Despite these differences, what all whiskeys have in common is the care and mastery involved in their production. The making of whiskey is a long-held tradition that has taken centuries to refine, and we get to enjoy that refinement in a multitude of forms today...

how whiskey is made - whiskey making process

Whiskey isn't a single spirit but a category of spirits distilled from grain and typically aged in barrels. In terms of appearance, whiskeys can range from straw-colored to deep brown and have various levels of viscosity. These characteristics result from the style of the whiskey in question. There are multiple whiskey types around the world, some following unique production methods and being governed by federal laws. That being said, whiskey production in general follows a common process that can be divided into seven distinct stages. So if you've ever wondered, "How is whiskey made?" read on to find out.


Most whiskeys use malted barley in their mash bills, which are their grain compositions. Malting barley refers to the process of provoking the grain to sprout, which gives rise to enzymes that later help to convert the complex carbohydrates of the other grains into simple carbohydrates the yeast can digest. Malting also develops complex characteristics in the barley, such as nutty and chocolatey flavors. To malt barley, distillers moisten or steep the grain under controlled temperatures. Over time, the grain germinates, pushing out rootlets from the husk. In total, the process takes about seven to 10 days.

Selecting the Mash Bill

The mixture of grains that compose the whiskey sets the foundation for the flavor of the final product. The grains commonly used in mash bills are malted barley, un-malted barley, wheat, rye, and corn. Some whiskeys use only one grain in the mash bill, but it's more common to use a mixture. Some other types of whiskey must adhere to regulations that dictate the proportions of the mash bill.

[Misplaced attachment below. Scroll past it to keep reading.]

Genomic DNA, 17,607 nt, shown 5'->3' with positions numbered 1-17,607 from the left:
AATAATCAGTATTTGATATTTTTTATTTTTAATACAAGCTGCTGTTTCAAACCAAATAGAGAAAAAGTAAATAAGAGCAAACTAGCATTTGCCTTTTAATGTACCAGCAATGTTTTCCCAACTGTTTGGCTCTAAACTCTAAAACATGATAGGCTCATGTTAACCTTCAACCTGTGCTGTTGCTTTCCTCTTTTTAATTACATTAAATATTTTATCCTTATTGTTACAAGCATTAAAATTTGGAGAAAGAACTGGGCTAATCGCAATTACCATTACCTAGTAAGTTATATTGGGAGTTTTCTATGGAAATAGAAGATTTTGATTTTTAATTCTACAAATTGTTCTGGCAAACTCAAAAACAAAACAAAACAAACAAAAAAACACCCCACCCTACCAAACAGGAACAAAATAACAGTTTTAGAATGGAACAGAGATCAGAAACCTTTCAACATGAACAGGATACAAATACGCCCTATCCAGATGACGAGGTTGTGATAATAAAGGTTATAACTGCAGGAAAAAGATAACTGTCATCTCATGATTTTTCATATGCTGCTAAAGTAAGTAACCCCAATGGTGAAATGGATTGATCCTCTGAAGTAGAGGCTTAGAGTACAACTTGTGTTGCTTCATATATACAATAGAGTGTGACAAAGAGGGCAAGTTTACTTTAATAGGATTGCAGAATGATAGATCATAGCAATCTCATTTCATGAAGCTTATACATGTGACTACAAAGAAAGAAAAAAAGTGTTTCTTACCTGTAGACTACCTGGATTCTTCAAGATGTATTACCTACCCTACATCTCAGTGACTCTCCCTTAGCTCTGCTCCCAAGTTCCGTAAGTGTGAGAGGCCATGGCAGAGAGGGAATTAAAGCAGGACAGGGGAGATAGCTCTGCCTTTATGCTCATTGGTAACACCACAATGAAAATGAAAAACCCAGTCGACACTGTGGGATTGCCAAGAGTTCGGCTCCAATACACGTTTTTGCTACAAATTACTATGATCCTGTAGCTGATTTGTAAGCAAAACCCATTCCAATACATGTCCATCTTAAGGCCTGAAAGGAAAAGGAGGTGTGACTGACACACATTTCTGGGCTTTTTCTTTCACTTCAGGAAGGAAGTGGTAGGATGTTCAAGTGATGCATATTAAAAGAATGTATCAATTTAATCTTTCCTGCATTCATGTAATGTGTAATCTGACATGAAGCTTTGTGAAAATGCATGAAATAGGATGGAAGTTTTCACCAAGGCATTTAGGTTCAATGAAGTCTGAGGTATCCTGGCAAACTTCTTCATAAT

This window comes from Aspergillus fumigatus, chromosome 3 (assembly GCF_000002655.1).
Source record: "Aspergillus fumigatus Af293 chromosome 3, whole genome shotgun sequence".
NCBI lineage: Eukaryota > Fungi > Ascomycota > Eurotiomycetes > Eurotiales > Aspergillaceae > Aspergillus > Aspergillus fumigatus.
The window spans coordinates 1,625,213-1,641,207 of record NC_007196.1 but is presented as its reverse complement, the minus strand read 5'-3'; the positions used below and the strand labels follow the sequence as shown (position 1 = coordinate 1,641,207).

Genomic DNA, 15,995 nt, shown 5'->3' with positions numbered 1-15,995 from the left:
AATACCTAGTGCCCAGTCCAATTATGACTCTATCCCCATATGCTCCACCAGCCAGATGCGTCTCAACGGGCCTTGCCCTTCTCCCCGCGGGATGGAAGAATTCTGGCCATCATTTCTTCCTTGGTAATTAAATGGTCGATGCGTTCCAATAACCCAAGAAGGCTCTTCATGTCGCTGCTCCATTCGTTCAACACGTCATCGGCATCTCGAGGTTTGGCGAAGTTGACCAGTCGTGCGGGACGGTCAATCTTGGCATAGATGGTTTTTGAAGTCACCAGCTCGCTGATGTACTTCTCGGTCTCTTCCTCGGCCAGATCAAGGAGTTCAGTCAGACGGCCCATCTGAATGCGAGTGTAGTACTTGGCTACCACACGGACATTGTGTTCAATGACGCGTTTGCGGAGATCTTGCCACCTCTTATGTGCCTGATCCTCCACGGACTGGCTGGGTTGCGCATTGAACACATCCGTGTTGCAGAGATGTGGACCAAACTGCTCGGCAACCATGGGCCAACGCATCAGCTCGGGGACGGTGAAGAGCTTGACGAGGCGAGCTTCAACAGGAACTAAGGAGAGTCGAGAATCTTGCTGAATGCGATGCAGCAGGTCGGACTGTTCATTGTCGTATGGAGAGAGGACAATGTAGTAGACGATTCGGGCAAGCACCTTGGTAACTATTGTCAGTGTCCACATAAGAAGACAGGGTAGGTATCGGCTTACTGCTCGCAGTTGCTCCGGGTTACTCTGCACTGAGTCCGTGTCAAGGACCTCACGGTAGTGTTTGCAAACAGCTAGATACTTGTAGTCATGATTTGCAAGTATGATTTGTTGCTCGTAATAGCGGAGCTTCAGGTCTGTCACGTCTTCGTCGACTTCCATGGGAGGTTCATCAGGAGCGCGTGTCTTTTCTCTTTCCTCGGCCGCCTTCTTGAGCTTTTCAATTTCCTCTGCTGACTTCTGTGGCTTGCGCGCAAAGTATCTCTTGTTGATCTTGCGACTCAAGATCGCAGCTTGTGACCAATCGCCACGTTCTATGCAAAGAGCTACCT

At the mashing stage, the distillers combine the grains in the mash bill with water in a large container, and they heat the mixture under constant agitation. During this process, the starches in the grain convert to sugars, creating a porridge-like substance called the mash. The distiller may add the grains in stages, heating each at a different temperature and length of time. Corn, for example, requires higher heat and longer cooking than rye or barley.


Once the mash cools, it gets transferred to another container and combined with yeast. It's not uncommon for distilleries to have proprietary yeast strains they've cultivated for generations, helping to create unique characteristics and flavors in the final product. The length of the fermentation process can vary, but it typically ranges between 48 and 96 hours. During this time, the yeast digests the sugars in the mash and converts them to alcohol, producing a kind of beer with an ABV of 7% to 10%.


Distillation is the process of vaporizing the liquid and collecting the condensation. This stage purifies the liquid and concentrates the alcohol. Distillation is typically a multistage process that takes place in structures called stills, of which there are several types. Whiskeys usually undergo two or three distillations.